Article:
Archive for August, 2017

 The Latest Advice on Screening for Prostate Cancer

August 6, 2017

New Tests For Detecting Prostate Cancer

The concept of screening for prostate cancer is a moving target.  Screening for this common cancer in men has undergone significant changes in the past ten years.  This blog is intended to provide you with advice on whether you should participate in prostate cancer screening.

Another progress being made is that men with early-stage tumors have been spared the side effects of treatment, such as erectile dysfunction (impotence) and urinary incontinence, which can be devastating.  A recent report notes that 15 years after diagnosis, that 87% of men who underwent surgery and 94% of men who had radiotherapy were unable to engage in sexual intimacy.

So what do you need to know about prostate cancer screening?

Talk to your doctor about obtaining a PSA tests if you are at high risk for prostate cancer.  These include African American men who are twice as likely to be diagnosed with prostate cancer and have an aggressive form of the disease and 2.4 times more likely to die from it than Caucasian men.

Men with a family history of prostate cancer are twice as likely to have prostate cancer and to die from it.

New tests for prostate cancer

We have been looking for a test that will better predict prostate cancer than an elevated PSA level.  There are four new tests to enhance the diagnosis of prostate cancer.

A urine test, PCA3 looks for the presence of a specific prostate cancer gene.  This test is more accurate than the PSA test in deciding whether a man needs a prostate biopsy.

The Prostate Health Index (PHI) blood test evaluates three different components of PSA to determine whether the elevated PSA level is due to infection, benign prostate disease or possibly prostate cancer.

The 4K score blood test is similar to the PHI test but looks at four components which can predict a man’s risk of developing prostate cancer.

Finally, the prostate MRI or magnetic resonance imaging test which can accurately diagnose aggressive prostate cancer.

If any of these four tests are positive, then the next step is a prostate biopsy.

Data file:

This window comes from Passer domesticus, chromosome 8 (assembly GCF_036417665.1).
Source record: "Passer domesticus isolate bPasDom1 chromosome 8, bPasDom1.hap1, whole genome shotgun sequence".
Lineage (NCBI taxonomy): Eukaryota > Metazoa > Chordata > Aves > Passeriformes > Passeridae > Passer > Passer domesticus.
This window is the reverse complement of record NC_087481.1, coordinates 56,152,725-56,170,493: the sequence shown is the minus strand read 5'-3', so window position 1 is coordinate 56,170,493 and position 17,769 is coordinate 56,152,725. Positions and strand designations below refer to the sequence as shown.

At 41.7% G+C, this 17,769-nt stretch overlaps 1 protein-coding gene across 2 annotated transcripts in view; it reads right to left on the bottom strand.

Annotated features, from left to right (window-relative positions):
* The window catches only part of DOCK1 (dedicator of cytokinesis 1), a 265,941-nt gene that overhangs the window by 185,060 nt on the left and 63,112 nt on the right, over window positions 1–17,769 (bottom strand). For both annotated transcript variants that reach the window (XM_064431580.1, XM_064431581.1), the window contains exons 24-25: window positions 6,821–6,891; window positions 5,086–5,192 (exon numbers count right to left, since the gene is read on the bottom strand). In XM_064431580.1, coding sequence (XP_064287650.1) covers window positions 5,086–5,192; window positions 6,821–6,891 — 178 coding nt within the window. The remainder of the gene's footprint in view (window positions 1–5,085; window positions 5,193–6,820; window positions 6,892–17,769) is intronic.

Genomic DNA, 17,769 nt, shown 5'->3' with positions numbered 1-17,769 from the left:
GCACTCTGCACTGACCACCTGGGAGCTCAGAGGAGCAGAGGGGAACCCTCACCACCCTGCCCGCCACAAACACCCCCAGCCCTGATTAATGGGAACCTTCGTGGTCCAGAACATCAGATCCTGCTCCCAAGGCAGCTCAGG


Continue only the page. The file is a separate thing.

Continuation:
Bottom Line:

I suggest a baseline PSA test for all men at age 50 and for higher risk patients at age 45.  Men with very low PSA levels, less than 0.7ng\ml at baseline can have the PSA test every 5 years, and those 60 and older with levels less than 2.0ng\ml or lower may be able to avoid future PSA testing for the rest of their lives….as long as they remain symptom free.  If you have any questions, check with your doctor.

 

 

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To Screen or Not to Screen For Prostate Cancer-That Is the Question.

August 6, 2017

Helping to answer the questions of screeing for prostate cancer

Prostate cancer is one of the most common cancers to affect men and is the second most common cause of cancer death in men following lung cancer.  There are over 30,000 deaths in the U.S. each year from prostate cancer.

Screening for prostate cancer has been controversial for the past few years.  A U.S. Task Force recommended against screening all men for prostate cancer.  This task force felt that there were too many false positive tests, too many prostate biopsies and too many men receiving treatment such as radiation therapy and surgery which result in complications such as erectile dysfunction\impotence and urinary incontinence.

Now that same Task Force released new recommendations that men aged 55-69 consider screening after a discussion with their doctor about the risks and benefits associated with screening and then the men and their doctors should decide on the best course of action regarding proceeding with a screening PSA test.

It is true that screening offers a small potential benefit of reducing the chance of dying of prostate cancer.

The same Task Force recommends against screening for men 75 years of age and older.  As many of these men will have slow-growing prostate cancer and will not likely succumb to the cancer but likely will die of some other cause.

My advice for men with a family history of prostate cancer, that is a man with close relative such as father, brother, or uncle with prostate cancer strongly consider having a PSA blood test as there is an increased likelihood of prostate cancer and an increased risk of dying from prostate cancer in men with relatives who have the disease.  The same advice also applies to African-American men who also have an increased risk of developing prostate cancer.

Bottom Line:  Not every man needs to be screened for prostate cancer.  However, every man should have a discussion with their doctor and review the benefits vs. the risks of screening and then make the screening decision.